whom it was awarded), subject to the contract labor standards requirements, and not a materialman excluded from the above requirements. This view is consonant with that expressed by the Supreme Court in MacEvoy v. United States, 322 U. S. 102 (1944), wherein it was stated that ". . . a subcontractor is one who performs for and takes from the prime contractor a specific part of the labor or material requirements of the original contract, thus excluding ordinary laborers or materialmen." (emphasis furnished). The fact that a coverage decision such as here involved would affect an otherwise generally recognized supplier presents no difficulty since a firm can well be a supplier serving the public from its regular establishment, and, as to a specific facility set up exclusively to serve the needs of a covered construction contract, become as to that operation, a subcontractor within the meaning of the Davis-Bacon Act. Or, to utilize the language of the Supreme Court in the MacEvoy case cited above, such a firm would be an ordinary materialman as to his regular establishment serving the public generally, and a subcontractor as to his facility specifically set up to serve the needs of a covered construction contract. To consider this latter type of operation, so set up to meet the needs of the covered contract and, therefore, so intimately tied in to the contract, as not covered by the contract labor standards requirements, would defeat the admitted, basic purposes of the labor standards statutes here involved. With respect to the statutory and contractual language regarding the "site of the work" and its applicability in the subject case, to the Shiprock fabrication facility, it is to be noted that the phrase "site of the work" appears not only in section 1 of the Davis-Bacon Act but also in section 2 which provides for contract termination in the event of failure to pay required wages to "any laborer or mechanic employed * * * directly on the site of the work covered by the contract." (40 U.S.C. 276a, 276a-1). The phrase, as noted above, does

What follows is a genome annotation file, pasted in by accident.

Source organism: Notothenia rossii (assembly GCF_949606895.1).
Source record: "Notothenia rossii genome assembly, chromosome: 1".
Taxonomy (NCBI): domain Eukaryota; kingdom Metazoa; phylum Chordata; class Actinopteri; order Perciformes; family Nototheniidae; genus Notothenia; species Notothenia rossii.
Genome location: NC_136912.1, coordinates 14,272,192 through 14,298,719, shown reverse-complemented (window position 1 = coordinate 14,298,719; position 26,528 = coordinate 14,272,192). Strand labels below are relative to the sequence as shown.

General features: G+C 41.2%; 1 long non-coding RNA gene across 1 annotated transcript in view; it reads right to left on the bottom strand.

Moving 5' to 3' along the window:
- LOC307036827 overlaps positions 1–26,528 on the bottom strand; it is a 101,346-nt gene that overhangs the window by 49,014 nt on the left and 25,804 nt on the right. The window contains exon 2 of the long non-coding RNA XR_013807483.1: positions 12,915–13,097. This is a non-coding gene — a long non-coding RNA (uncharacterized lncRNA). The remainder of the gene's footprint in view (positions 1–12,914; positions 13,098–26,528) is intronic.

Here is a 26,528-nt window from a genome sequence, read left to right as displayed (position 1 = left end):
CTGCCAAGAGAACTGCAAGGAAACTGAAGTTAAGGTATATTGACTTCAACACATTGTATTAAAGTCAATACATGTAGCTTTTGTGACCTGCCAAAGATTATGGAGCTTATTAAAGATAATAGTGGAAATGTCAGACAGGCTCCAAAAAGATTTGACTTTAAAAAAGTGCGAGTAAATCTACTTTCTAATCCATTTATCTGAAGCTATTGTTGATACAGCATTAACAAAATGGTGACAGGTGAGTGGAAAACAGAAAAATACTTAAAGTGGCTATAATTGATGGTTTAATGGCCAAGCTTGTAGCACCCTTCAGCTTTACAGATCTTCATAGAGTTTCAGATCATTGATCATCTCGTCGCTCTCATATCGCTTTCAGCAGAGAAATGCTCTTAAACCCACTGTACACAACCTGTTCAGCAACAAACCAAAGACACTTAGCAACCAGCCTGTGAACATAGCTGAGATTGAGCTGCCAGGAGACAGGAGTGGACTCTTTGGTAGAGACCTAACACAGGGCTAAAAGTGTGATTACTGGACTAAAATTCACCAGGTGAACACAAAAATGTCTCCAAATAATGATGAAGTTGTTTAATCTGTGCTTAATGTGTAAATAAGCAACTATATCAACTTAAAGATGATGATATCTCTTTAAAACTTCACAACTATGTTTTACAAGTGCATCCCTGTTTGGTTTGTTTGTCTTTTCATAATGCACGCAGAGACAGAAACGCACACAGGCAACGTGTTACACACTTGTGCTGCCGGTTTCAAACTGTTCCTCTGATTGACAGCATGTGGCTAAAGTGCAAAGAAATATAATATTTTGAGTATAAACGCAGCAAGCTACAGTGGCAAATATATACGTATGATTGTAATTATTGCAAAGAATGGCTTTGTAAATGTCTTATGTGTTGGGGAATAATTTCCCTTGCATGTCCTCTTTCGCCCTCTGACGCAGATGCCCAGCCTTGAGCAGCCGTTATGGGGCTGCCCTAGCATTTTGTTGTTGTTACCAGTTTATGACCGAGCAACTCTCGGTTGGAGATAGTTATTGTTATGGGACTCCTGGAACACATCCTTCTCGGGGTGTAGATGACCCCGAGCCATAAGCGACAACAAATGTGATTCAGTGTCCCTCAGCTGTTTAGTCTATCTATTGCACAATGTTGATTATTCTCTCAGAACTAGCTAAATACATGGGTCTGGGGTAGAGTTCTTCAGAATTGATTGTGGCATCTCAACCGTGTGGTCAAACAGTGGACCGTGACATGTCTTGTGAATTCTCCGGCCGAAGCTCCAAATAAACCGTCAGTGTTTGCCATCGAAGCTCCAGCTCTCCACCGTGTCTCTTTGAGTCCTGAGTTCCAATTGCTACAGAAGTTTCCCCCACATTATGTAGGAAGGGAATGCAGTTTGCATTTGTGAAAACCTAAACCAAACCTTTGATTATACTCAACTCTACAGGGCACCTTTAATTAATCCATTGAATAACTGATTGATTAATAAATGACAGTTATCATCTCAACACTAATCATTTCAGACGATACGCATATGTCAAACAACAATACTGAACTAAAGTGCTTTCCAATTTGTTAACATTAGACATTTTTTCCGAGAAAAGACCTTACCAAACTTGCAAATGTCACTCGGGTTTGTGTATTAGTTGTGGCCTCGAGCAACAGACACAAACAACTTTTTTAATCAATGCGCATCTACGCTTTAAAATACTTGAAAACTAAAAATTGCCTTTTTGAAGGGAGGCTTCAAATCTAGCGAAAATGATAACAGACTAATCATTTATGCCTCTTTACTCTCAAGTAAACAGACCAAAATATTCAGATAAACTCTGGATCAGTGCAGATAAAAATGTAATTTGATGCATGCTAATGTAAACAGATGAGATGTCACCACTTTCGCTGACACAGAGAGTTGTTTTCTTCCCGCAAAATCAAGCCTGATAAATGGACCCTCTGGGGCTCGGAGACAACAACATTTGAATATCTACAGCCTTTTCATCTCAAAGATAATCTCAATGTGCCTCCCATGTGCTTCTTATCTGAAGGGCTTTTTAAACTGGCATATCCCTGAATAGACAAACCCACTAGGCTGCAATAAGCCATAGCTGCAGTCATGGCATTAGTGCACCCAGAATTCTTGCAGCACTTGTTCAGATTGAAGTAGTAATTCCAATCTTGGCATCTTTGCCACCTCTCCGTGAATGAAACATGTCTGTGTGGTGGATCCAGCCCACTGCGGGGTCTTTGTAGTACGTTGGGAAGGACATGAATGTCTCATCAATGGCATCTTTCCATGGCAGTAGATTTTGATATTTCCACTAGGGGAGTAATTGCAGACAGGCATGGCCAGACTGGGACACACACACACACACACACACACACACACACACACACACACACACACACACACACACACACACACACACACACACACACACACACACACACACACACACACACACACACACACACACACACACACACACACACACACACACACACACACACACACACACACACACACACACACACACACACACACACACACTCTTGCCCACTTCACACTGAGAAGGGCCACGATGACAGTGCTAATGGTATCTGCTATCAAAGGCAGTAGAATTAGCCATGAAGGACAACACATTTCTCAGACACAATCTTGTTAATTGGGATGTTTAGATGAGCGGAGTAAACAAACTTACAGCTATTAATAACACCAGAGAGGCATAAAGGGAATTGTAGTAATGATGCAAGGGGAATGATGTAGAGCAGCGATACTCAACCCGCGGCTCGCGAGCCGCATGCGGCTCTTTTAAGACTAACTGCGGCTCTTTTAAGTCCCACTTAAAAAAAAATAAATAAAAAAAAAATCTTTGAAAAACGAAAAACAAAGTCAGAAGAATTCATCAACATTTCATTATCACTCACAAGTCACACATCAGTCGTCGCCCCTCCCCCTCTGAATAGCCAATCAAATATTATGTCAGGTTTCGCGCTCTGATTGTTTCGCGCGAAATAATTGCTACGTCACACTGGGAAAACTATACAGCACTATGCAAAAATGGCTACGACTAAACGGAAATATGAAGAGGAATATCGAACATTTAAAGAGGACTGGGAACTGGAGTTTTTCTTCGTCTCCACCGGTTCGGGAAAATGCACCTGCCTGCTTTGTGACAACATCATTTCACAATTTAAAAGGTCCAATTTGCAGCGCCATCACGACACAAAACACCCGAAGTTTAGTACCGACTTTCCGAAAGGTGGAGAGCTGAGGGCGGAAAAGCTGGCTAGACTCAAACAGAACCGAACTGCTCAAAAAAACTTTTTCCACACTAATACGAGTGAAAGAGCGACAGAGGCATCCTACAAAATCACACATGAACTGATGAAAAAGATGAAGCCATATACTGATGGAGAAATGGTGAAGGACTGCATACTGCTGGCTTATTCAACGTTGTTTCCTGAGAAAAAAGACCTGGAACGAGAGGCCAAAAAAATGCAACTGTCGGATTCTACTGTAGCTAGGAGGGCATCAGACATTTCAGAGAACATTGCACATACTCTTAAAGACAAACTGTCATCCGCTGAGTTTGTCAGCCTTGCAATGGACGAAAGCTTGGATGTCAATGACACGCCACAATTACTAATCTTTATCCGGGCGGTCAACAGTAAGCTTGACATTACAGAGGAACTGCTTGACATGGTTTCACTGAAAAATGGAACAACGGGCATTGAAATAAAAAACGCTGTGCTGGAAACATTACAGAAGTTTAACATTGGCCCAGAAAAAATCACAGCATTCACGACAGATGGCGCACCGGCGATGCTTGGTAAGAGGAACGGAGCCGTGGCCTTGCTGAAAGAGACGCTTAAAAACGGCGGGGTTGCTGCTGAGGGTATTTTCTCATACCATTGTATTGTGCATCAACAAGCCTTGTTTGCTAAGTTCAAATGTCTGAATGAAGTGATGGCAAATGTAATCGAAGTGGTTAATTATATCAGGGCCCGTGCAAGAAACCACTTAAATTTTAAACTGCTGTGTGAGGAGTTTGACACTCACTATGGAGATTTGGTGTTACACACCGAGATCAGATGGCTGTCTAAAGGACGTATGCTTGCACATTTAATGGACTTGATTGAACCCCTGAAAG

Mr. W. Darlington Denit Page 6 not appear in the Eight Hour Laws which refer rather to any "laborer or mechanic doing any part of the work contemplated by the contract" (40 U.S.C. 324) and to "every laborer and mechanic employed by any contractor or subcontractor engaged in the performance of any contract" of a character subject to the eight hour 'requirements (40 U.S.C. 325a). In order to apply the phrase "site of the work" in